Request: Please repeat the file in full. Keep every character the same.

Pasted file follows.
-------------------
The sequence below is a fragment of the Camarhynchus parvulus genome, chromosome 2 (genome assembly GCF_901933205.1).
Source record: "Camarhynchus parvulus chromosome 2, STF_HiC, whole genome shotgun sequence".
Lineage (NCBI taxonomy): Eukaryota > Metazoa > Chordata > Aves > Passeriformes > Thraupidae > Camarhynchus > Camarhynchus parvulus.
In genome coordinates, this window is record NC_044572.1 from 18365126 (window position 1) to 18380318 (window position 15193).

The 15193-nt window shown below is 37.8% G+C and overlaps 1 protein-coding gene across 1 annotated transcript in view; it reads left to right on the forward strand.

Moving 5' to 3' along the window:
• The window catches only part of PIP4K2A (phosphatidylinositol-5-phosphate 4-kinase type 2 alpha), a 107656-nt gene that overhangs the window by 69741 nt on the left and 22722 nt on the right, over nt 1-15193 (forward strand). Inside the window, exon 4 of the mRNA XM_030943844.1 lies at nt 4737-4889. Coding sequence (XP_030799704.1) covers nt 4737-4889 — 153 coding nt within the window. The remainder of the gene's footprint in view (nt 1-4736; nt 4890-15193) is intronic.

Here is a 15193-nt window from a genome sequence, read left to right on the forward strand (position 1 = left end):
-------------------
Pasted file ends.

The sequence below is a fragment of the Camarhynchus parvulus genome, chromosome 2 (genome assembly GCF_901933205.1).
Source record: "Camarhynchus parvulus chromosome 2, STF_HiC, whole genome shotgun sequence".
Lineage (NCBI taxonomy): Eukaryota > Metazoa > Chordata > Aves > Passeriformes > Thraupidae > Camarhynchus > Camarhynchus parvulus.
In genome coordinates, this window is record NC_044572.1 from 18365126 (window position 1) to 18380318 (window position 15193).

The 15193-nt window shown below is 37.8% G+C and overlaps 1 protein-coding gene across 1 annotated transcript in view; it reads left to right on the forward strand.

Moving 5' to 3' along the window:
• The window catches only part of PIP4K2A (phosphatidylinositol-5-phosphate 4-kinase type 2 alpha), a 107656-nt gene that overhangs the window by 69741 nt on the left and 22722 nt on the right, over nt 1-15193 (forward strand). Inside the window, exon 4 of the mRNA XM_030943844.1 lies at nt 4737-4889. Coding sequence (XP_030799704.1) covers nt 4737-4889 — 153 coding nt within the window. The remainder of the gene's footprint in view (nt 1-4736; nt 4890-15193) is intronic.

Here is a 15193-nt window from a genome sequence, read left to right on the forward strand (position 1 = left end):